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Fast-spreading coronavirus pushes Iran closer to lockdown

Despite conflicting reports, Iran's death toll from the coronavirus epidemic is rising a few weeks ahead of the country’s New Year holidays.
Iranian women wear protective masks to prevent contracting coronavirus, as they walk in the street in Tehran, Iran February 25, 2020. WANA (West Asia News Agency)/Nazanin Tabatabaee via REUTERS ATTENTION EDITORS - THIS IMAGE HAS BEEN SUPPLIED BY A THIRD PARTY. - RC2Q7F9UZ1JB

Iran is closer to an effective shutdown amid a worsening coronavirus epidemic that was first reported last Wednesday in the city of Qom, the center of its powerful clergy and home to much-visited holy shrines. As of Feb. 26, the official death toll from the country’s Health Ministry stood at 19, a figure likely to jump as suspected cases approach the 1,000 mark in at least 11 affected provinces. 

The figures differ widely in various reports. Ahmad Ami-Abadi, one of the lawmakers representing Qom in Iran's parliament, claimed that the toll was well above 50, pressing the Deputy Health Minister Iraj Harirchi to resign. Harirchi has sparked fury by rejecting demands for imposing a full quarantine on Qom, describing such measures as outdated World War I practices. The health official himself has now tested positive, a sign that others could already be in the same boat following back-to-back meetings and joint pressers.

“We will definitely kill the disease in the weeks to come,” Harirchi vowed with a raised fist in a viral video after officially joining the list of confirmed cases. “This virus does not differentiate between authorities and ordinary people, [but] we do possess the remedy.”

Hours later, Mahmoud Sadeghi, a Reformist lawmaker and a vocal civil rights defender, came out with a similar message about his positive test. On Twitter, he also urged Iran’s judiciary leader Ibrahim Raeesi to order the temporary release of political detainees to protect them from a possible outbreak inside the prisons.

Earlier, the mayor of Tehran’s district 13 was among the first to be diagnosed. According to the latest reports, the Qom-based top Shiite cleric Ayatollah Shobeiri Zanjani has been quarantined after a member of his close circle, another cleric, died from the disease.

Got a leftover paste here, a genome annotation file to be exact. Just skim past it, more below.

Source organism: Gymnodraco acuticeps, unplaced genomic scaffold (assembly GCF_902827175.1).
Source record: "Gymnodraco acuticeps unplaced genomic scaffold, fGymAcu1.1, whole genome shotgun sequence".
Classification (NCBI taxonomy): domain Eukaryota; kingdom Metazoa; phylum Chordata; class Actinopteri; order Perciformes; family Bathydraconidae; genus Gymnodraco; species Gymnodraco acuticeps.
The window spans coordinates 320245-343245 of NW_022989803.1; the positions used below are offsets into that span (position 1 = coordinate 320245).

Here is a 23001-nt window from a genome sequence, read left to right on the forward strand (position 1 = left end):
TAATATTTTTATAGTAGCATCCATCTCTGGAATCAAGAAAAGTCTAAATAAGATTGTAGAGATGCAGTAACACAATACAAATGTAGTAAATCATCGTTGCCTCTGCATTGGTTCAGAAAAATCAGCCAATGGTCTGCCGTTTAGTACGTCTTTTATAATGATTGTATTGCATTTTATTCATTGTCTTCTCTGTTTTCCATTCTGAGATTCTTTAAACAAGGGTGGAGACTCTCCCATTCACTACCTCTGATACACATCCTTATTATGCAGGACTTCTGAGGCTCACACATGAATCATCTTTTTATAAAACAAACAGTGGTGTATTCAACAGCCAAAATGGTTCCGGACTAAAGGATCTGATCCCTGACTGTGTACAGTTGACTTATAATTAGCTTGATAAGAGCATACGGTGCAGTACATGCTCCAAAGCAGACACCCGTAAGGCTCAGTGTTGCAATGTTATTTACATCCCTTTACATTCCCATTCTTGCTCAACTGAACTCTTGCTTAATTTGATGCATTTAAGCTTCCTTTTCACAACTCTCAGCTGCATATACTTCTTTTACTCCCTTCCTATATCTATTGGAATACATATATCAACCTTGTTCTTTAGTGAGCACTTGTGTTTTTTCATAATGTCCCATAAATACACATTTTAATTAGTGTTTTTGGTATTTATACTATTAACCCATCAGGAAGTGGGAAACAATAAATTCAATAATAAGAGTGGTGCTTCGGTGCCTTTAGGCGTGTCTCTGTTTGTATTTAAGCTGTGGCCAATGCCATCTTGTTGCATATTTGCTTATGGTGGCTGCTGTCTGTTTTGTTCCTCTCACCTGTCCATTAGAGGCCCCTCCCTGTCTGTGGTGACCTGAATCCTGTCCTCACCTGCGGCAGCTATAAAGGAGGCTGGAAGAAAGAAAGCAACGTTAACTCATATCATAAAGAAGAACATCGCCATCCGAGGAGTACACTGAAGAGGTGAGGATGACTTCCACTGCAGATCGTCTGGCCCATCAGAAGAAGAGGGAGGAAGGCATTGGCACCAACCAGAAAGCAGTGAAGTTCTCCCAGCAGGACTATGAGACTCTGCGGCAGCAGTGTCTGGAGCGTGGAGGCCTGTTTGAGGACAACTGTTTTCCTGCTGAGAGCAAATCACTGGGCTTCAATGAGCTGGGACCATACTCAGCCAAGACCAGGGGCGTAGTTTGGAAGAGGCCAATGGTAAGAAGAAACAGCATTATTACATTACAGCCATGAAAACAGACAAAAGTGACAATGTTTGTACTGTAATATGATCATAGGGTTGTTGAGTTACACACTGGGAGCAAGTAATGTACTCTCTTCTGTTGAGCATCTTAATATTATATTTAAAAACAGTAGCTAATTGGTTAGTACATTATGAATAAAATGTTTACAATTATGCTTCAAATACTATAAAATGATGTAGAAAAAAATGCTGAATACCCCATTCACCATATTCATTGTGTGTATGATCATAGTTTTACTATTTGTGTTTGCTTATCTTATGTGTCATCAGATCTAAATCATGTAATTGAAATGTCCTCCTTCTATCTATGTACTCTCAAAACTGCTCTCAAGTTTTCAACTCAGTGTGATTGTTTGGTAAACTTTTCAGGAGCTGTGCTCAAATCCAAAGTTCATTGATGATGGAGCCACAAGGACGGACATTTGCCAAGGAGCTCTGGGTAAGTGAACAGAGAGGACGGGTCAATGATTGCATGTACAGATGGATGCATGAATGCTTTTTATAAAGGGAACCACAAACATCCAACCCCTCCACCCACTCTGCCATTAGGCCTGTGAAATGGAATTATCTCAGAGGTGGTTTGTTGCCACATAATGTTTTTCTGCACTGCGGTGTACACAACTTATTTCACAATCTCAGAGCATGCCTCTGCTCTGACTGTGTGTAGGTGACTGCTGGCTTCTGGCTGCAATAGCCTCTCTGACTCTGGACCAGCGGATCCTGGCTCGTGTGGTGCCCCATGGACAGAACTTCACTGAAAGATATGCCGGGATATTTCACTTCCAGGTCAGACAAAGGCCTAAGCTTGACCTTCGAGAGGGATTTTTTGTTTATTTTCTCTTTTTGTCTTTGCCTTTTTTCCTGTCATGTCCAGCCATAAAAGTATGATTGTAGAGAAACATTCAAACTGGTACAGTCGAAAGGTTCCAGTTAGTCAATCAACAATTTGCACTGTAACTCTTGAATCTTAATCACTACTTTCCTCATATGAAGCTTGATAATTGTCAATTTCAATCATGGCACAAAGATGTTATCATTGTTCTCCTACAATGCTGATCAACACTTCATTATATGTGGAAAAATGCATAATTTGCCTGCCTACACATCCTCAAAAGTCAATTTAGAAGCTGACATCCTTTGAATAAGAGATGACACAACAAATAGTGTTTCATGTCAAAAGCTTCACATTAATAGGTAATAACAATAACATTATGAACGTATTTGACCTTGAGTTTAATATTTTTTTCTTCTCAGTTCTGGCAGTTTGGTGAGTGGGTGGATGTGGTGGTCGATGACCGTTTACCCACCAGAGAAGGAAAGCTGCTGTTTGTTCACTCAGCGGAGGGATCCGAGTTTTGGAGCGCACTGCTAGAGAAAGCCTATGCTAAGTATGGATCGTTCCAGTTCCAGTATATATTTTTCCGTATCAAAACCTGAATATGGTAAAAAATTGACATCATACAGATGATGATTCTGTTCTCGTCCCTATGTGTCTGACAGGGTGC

The epidemic has already led to a shortage of masks and disinfectants in pharmacies. Judiciary officials have warned of severe punishment for hoarders after police found and raided several warehouses that have been stockpiling the materials.

At newsstands, anger is being openly vented at the government’s “mishandling” of yet another crisis. “The virus of irresponsibility is worse than coronavirus,” shouted Reformist newspaper Aftab-e-Yazd. Arman, another pro-Reform daily, questioned the government’s refusal to quarantine Qom, a measure that might have kept the epidemic from spiraling out of control.

Officials are now considering whether a current nationwide closure of schools ought to be stretched beyond the Persian New Year holidays. The measure could keep children indoors until the second week of April. Meanwhile, fears for the elderly have forced the postponement of the annual summit of the Assembly of Experts, a body of Iran’s most senior clerics in charge of supervising the country’s supreme leader.

Nonetheless, in a speech addressing the inauguration ceremony of a highway outside Tehran, President Hassan Rouhani appeared optimistic. “We managed to overcome influenza B,” Rouhani proudly declared. “Coronavirus is not tougher,” he added.

In an effort to soothe public worries, Iran’s Health Ministry has also announced that at least two dozen patients are recovering. On social media, where rumors can be hard to distinguish from reliable reports amid an incessant flow of mixed information, one video showed a group of excited physicians surrounding an infected doctor they said was making significant progress toward recovery.